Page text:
With a new colour as it gasps away
        The last still loveliest 'till--'tis gone--and all is grey.
      - Lord Byron (George Gordon Noel Byron)

Ave Maria! blessed be the hour!
  The time, the clime, the spot where I so oft
    Have felt that moment in its fullest power
      Sink o'er the earth so beautiful and soft,
        While swung the deep bell in the distant tower,
          Or the faint dying day-hymn stole aloft,
            And not a breath crept through the rosy air,
              And yet the forest leaves seem'd stirr'd with prayer.
                Soft hour! which makes the wish and melts the heart
                  Of those who sail the seas, on the first day;
                    When they from their sweet friends are torn apart;
                      Or fills with love the pilgrim on his way,
                        As the far bell of vesper makes him start,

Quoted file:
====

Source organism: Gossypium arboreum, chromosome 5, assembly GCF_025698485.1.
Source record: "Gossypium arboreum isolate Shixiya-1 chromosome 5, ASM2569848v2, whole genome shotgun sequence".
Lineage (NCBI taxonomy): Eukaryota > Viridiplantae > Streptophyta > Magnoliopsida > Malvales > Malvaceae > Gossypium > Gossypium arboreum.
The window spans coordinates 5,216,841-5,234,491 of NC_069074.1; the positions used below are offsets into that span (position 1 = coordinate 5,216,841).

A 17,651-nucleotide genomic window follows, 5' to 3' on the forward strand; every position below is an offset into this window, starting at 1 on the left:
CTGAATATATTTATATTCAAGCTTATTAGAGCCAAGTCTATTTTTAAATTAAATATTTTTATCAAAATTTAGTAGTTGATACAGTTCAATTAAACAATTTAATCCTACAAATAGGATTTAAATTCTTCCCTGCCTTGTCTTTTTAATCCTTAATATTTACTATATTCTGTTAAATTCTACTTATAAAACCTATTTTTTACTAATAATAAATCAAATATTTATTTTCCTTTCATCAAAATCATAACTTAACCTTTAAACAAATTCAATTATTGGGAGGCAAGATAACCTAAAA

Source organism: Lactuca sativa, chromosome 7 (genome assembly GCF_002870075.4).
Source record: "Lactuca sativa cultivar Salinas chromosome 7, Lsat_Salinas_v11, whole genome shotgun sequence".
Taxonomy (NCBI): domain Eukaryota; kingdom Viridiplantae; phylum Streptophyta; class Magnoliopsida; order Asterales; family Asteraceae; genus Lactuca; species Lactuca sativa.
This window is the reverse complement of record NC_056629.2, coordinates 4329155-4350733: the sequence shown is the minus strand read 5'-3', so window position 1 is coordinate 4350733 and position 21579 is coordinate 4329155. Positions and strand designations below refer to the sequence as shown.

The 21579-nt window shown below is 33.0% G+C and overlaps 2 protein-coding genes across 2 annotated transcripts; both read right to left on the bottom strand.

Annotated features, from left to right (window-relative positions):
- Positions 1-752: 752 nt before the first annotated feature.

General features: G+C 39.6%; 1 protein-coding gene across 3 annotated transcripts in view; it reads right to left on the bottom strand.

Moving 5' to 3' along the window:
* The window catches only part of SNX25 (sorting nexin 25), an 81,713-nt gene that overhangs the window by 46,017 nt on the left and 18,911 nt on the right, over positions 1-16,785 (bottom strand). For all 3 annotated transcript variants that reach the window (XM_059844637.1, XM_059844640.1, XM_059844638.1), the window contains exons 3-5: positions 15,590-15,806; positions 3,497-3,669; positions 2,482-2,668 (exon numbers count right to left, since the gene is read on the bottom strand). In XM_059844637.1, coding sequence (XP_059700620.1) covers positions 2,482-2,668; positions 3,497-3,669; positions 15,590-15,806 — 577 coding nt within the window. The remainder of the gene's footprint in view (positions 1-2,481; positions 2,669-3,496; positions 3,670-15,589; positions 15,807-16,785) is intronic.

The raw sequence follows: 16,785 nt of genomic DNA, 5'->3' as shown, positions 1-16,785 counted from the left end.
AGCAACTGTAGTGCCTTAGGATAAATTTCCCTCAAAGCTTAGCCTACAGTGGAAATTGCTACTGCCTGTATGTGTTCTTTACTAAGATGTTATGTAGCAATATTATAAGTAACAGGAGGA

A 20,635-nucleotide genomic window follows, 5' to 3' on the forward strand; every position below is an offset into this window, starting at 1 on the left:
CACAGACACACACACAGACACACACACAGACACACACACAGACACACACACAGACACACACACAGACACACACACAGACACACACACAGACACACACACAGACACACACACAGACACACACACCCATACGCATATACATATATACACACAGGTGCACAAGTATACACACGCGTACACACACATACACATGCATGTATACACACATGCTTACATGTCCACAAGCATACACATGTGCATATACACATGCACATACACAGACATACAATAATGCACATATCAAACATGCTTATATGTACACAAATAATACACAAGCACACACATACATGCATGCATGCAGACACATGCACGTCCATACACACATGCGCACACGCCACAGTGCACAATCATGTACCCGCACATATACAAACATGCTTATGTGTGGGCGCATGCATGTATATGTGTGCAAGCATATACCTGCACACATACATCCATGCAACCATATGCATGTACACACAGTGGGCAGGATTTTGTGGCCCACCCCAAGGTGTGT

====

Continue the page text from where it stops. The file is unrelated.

Seeming to weep the dying day's decay;
                            Is this a fancy which our reason scorns?
                              Ah! surely nothing dies but something mourns!
      - Lord Byron (George Gordon Noel Byron)

It is the hour when from the boughs
  The nightingale's high note is heard;
    It is the hour when lovers' vows
      Seem sweet in every whispered word;
        And gentle winds, and waters near,
          Make music to the lonely ear.
            Each flower the dews have lightly wet,
              And in the sky the stars are met,
                And on the wave is deeper blue,
                  And on the leaf a browner hue,
                    And in the heaven that clear obscure,
                      So softly dark, and darkly pure.
                        Which follows the decline of day,
                          As twilight melts beneath the moon away.
      - Lord Byron (George Gordon Noel Byron),
        Parisina (st. 1)

Come, evening, once again, season of peace;
  Return, sweet evening, and continue long!
    Methinks I see thee in the streaky west,
      With matron step, slow moving, while the night
        Treads on thy sweeping train; one hand employ'd
          In letting fall the curtain of repose
            On bird and beast, the other charged for man
              With sweet oblivion of the cares of day.
      - William Cowper

When day is done, and clouds are low,
  And flowers are honey-dew,